Bones may have been the earliest manmade musical instruments, and the skills have rattled down the ages through Egypt, Rome, England, and Ireland to 19th-century American vaudeville and minstrel shows. Rhythm bones still chatter away like country castanets in several genres, including ragtime, bluegrass, and zydeco. Make your own set (traditionally a pair for each hand) and enjoy a hearty meal as well.

Illustration by Andrew J. Nilsen

1. Cook

At your supermarket, buy beef “short ribs” (not pork or lamb). These are cut from the “plate” section where the ribs are slimmer, well away from the backbone. You want 4 ribs that are 7″–8″ long, about ¼” thick at the center cross-section, and 1″ wide. Your butcher may think you’re being entirely too picky, but ignore the glares and rude remarks. Cook per Grandma’s instructions. Don’t forget to eat your veggies on the side.

2. Clean

You could loan the leftover ribs to your dog for cleaning (probably 2–3 hours for a Chihuahua, maybe half an hour for a German shepherd, or 20 seconds for a hungry pit bull), then bleach them in the sun for a week or two. Or you can boil them until scraps clean off easily and dry them well in a 150°F oven for an hour.

3. Cut

When cool, hacksaw to length, then file or sand rough edges. Carve your initials near one end of each bone.

Now Make Some Music!

Now roll them bones. Watch YouTube videos to learn how to play; search for Dom Flemons (beginner class, watch below), James Yoshizawa (expert tutorial, also below), and David Holt (songs and stories).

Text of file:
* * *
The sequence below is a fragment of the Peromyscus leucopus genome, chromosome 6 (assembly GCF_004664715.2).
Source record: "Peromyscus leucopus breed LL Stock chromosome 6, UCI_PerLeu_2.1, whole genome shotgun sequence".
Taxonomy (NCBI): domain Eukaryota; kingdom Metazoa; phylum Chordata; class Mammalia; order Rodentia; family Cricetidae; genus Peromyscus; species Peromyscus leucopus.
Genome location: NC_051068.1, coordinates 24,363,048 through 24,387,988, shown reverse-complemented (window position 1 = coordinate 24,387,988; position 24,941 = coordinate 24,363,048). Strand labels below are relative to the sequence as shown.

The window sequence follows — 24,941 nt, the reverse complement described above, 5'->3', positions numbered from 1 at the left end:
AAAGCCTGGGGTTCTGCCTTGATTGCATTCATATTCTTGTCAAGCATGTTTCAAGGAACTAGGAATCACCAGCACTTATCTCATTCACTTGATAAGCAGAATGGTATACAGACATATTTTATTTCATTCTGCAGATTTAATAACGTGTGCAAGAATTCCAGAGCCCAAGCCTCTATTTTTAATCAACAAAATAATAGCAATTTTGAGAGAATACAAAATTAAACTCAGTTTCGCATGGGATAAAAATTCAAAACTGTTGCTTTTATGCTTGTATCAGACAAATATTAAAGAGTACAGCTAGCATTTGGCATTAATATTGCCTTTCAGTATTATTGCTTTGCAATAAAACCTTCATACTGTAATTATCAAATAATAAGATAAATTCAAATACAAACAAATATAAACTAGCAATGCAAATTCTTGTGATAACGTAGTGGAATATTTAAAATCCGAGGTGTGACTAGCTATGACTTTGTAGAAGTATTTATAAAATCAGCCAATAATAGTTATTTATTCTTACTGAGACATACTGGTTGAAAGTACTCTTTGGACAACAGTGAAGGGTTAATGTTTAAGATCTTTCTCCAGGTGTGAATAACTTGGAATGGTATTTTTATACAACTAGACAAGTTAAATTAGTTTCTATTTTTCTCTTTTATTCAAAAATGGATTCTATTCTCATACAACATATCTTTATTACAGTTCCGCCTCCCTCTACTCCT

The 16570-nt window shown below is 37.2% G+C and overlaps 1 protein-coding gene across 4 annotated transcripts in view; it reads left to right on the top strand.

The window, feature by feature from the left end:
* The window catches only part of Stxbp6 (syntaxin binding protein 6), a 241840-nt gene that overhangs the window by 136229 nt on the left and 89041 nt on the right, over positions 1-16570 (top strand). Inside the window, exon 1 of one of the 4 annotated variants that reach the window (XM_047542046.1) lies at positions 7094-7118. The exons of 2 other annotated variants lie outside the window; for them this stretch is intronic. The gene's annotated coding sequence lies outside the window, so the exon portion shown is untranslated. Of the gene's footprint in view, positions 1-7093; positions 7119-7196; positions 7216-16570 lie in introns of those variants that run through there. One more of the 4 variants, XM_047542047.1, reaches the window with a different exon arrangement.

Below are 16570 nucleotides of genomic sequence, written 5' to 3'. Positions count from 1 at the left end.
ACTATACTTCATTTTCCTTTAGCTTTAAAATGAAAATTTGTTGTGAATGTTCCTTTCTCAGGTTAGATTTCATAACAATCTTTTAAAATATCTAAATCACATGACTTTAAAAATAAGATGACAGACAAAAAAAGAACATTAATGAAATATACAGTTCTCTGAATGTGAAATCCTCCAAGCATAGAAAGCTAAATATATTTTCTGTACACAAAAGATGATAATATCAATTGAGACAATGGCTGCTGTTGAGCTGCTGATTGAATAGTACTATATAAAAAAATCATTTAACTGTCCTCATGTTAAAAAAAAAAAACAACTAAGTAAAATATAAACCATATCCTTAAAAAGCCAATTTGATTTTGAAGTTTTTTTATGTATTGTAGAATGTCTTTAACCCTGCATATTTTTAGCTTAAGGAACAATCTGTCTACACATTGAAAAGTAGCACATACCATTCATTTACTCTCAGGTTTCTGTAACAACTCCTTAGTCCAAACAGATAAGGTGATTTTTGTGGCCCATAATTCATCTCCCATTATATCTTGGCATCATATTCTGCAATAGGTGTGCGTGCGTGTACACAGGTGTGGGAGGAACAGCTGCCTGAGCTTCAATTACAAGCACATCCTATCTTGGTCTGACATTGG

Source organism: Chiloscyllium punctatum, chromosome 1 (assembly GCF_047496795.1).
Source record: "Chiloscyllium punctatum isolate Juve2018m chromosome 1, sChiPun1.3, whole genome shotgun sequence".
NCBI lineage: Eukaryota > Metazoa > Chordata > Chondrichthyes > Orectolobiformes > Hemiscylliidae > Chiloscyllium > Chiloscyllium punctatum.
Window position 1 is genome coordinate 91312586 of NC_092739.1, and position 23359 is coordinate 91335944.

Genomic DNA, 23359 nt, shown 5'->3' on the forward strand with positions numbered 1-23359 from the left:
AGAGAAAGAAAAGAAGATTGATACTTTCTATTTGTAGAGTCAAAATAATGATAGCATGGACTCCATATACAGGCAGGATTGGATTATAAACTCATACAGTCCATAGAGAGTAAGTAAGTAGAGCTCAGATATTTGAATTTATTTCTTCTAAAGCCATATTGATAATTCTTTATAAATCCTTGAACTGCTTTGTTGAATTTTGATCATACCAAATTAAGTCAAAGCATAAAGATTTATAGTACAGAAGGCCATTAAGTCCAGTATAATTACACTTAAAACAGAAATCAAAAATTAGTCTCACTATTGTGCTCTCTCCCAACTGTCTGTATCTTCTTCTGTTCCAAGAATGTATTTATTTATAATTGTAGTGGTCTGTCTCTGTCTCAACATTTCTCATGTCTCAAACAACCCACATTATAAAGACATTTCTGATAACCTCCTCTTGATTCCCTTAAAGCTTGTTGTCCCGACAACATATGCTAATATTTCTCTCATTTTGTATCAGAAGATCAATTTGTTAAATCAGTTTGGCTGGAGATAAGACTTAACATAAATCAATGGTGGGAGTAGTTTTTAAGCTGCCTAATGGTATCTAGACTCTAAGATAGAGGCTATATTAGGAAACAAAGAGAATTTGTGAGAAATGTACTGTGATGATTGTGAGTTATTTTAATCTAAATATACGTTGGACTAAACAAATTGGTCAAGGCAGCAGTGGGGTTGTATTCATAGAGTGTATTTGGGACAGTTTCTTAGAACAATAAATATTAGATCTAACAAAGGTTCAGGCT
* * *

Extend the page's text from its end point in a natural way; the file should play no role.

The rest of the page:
YouTube player
YouTube player

Practice diligently. Then surprise the folks at the local karaoke pub with your expertise. Take a bow to the applause. Who knows? You might graduate to playing the soup spoons, the donkey jaw, or the claquette (all actual instruments).

Alternatively, you can make rhythm bones from almost any solid wood, including cherry, maple, walnut, boxwood, and red cedar. (Each wood has its own tone: pine is mellow and muted, ebony is sharp and loud, rosewood or teak produce a high-pitched click.) All you need is a band saw, a padded vise, a wood file or rasp, and sandpapers from rough to very fine. Hand-rub or electric-buff with beeswax to finish.

Figure 1
A pair of vintage ebony bones that belonged to the author’s grandfather.
Figure 2
How to hold bones for playing.
Figure 3
Typical wood bone dimensions.